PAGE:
"I'm heading out to the drug store to meet some friends."
Uncle Walter looked up and smiled kindly.
"Have fun, sweetie," he said.
Peg Entwistle smiled back.
She exited the charming white bungalow she shared with her uncle and headed up the sidewalk. Golden sunlight pierced through the bright blue sky. The smell of gardenias wafted in the air.
It was truly a beautiful day.
She twisted and turned through neighborhoods and eventually wound up in the dusty brown hills. She was so lost in thought she didn't even realize how far she had walked in such a short period of time.
Up ahead, Peg could see the outline of the Hollywoodland sign. The looming dirty white letters seemed almost disappointingly abrasive against the vast Los Angeles skyline.
Without hesitating she started to walk up the steep brown hill. She slid down. Hitching her long dress up, she clawed her way up the chalky dirt mound. Out of breath and sweating, she eventually reached the top. She was right behind the massive 50-foot sign.
Peg wistfully stared out at the breathtaking view, through each giant letter. God, Los Angeles was stunning.
All of the sudden, she heard a noise behind her. She snapped around. Nobody was there.
"Hello?" she called out.
She took off her coat and folded it neatly, placing it on the ground with her purse. She couldn't quite shake the feeling that somebody was watching her.
She climbed up a workman's ladder on the back of the "H" and stood on top of the letter, peering down at the cityscape below.
And then she performed a perfect swan dive straight down.
The 24-year-old died instantly.
After high school, she pursued theater and her natural talent and girl-next-door personality earned her success on Broadway.
During one of her stage productions, sitting in the audience was a girl named Bette Davis, who turned to her mother and whispered, "...I want to be exactly like Peg Entwistle."
In 1932, Peg moved to Los Angeles to see if she could try her hand at movie-acting. Fortunately, her Uncle Walter lived out there, so she was able to live with a watchful guardian, rent-free.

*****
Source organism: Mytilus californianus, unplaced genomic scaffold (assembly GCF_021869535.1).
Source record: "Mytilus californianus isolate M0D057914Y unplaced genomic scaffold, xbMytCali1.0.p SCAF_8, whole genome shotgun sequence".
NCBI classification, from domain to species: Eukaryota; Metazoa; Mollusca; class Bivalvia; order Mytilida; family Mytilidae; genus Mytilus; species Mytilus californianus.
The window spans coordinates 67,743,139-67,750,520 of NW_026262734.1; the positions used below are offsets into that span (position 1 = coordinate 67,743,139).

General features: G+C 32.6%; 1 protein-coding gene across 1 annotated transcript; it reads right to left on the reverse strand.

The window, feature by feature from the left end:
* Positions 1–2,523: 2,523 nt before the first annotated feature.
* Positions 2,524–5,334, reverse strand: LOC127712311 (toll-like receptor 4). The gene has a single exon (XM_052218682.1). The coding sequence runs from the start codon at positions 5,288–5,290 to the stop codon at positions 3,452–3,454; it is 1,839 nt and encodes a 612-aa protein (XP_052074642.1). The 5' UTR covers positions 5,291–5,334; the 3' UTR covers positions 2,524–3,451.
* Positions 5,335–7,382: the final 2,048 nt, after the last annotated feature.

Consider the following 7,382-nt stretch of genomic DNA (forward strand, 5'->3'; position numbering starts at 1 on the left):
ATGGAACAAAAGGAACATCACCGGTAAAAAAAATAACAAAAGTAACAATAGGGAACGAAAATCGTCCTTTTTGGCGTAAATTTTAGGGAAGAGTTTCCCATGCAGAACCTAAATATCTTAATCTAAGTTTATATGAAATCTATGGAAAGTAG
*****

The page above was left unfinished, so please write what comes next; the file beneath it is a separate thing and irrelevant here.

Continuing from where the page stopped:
Within the year, she dabbled in stage work and was eventually signed to RKO Studio and cast in a major film production, Thirteen Women. The sweet-tempered blonde couldn't have been more thrilled. She was going to be a star!
But when the film was released, the movie received scathing reviews from critics. RKO dropped Peg's contract like a hot potato.
The 24-year-old was heartbroken and grew severely depressed.
And then one afternoon, she climbed the Hollywood sign and killed herself.
A hiker found her body a couple days later, with her suicide note tucked inside her purse.
In an ironic twist of fate, just mere days after her death, a letter from the Beverly Hills Playhouse arrived at her uncle's doorstep. The theater wanted her to star in their latest production, playing the role of a woman who commits suicide.
Although she has been dead for exactly 80 years, Peg isn't exactly...gone.
Dozens of people over the past eight decades have reported seeing a forlorn blonde woman in a white dress roaming the grounds near the Hollywood sign.
Peg is forever known as the Hollywood Sign Girl, the ghost who haunts a landmark representative of hope and success, and all the glorious tragedy that comes with it.